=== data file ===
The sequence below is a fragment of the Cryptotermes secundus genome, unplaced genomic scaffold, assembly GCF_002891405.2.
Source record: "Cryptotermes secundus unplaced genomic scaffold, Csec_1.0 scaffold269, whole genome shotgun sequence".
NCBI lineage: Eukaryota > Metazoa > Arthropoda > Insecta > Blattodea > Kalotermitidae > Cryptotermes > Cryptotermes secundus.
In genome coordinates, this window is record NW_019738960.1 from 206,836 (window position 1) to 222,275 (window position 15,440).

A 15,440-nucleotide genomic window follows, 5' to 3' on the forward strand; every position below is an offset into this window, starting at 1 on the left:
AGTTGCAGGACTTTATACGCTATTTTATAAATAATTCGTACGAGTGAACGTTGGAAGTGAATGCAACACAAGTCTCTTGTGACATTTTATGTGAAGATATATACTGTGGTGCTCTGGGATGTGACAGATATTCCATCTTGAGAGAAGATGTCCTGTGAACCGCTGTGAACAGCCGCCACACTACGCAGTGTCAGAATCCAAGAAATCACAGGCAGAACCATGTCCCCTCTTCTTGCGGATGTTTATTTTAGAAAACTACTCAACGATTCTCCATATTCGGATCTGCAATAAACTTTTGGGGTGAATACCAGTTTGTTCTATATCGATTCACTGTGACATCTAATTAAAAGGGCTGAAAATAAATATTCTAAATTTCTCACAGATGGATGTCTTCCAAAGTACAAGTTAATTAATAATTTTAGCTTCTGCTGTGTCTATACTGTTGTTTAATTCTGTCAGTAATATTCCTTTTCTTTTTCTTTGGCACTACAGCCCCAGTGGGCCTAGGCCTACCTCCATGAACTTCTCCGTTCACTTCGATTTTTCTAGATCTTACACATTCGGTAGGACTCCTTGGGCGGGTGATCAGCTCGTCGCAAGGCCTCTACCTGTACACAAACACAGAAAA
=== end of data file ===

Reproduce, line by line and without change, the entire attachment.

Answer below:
The sequence below is a fragment of the Cryptotermes secundus genome, unplaced genomic scaffold, assembly GCF_002891405.2.
Source record: "Cryptotermes secundus unplaced genomic scaffold, Csec_1.0 scaffold269, whole genome shotgun sequence".
NCBI lineage: Eukaryota > Metazoa > Arthropoda > Insecta > Blattodea > Kalotermitidae > Cryptotermes > Cryptotermes secundus.
In genome coordinates, this window is record NW_019738960.1 from 206,836 (window position 1) to 222,275 (window position 15,440).

A 15,440-nucleotide genomic window follows, 5' to 3' on the forward strand; every position below is an offset into this window, starting at 1 on the left:
AGTTGCAGGACTTTATACGCTATTTTATAAATAATTCGTACGAGTGAACGTTGGAAGTGAATGCAACACAAGTCTCTTGTGACATTTTATGTGAAGATATATACTGTGGTGCTCTGGGATGTGACAGATATTCCATCTTGAGAGAAGATGTCCTGTGAACCGCTGTGAACAGCCGCCACACTACGCAGTGTCAGAATCCAAGAAATCACAGGCAGAACCATGTCCCCTCTTCTTGCGGATGTTTATTTTAGAAAACTACTCAACGATTCTCCATATTCGGATCTGCAATAAACTTTTGGGGTGAATACCAGTTTGTTCTATATCGATTCACTGTGACATCTAATTAAAAGGGCTGAAAATAAATATTCTAAATTTCTCACAGATGGATGTCTTCCAAAGTACAAGTTAATTAATAATTTTAGCTTCTGCTGTGTCTATACTGTTGTTTAATTCTGTCAGTAATATTCCTTTTCTTTTTCTTTGGCACTACAGCCCCAGTGGGCCTAGGCCTACCTCCATGAACTTCTCCGTTCACTTCGATTTTTCTAGATCTTACACATTCGGTAGGACTCCTTGGGCGGGTGATCAGCTCGTCGCAAGGCCTCTACCTGTACACAAACACAGAAAA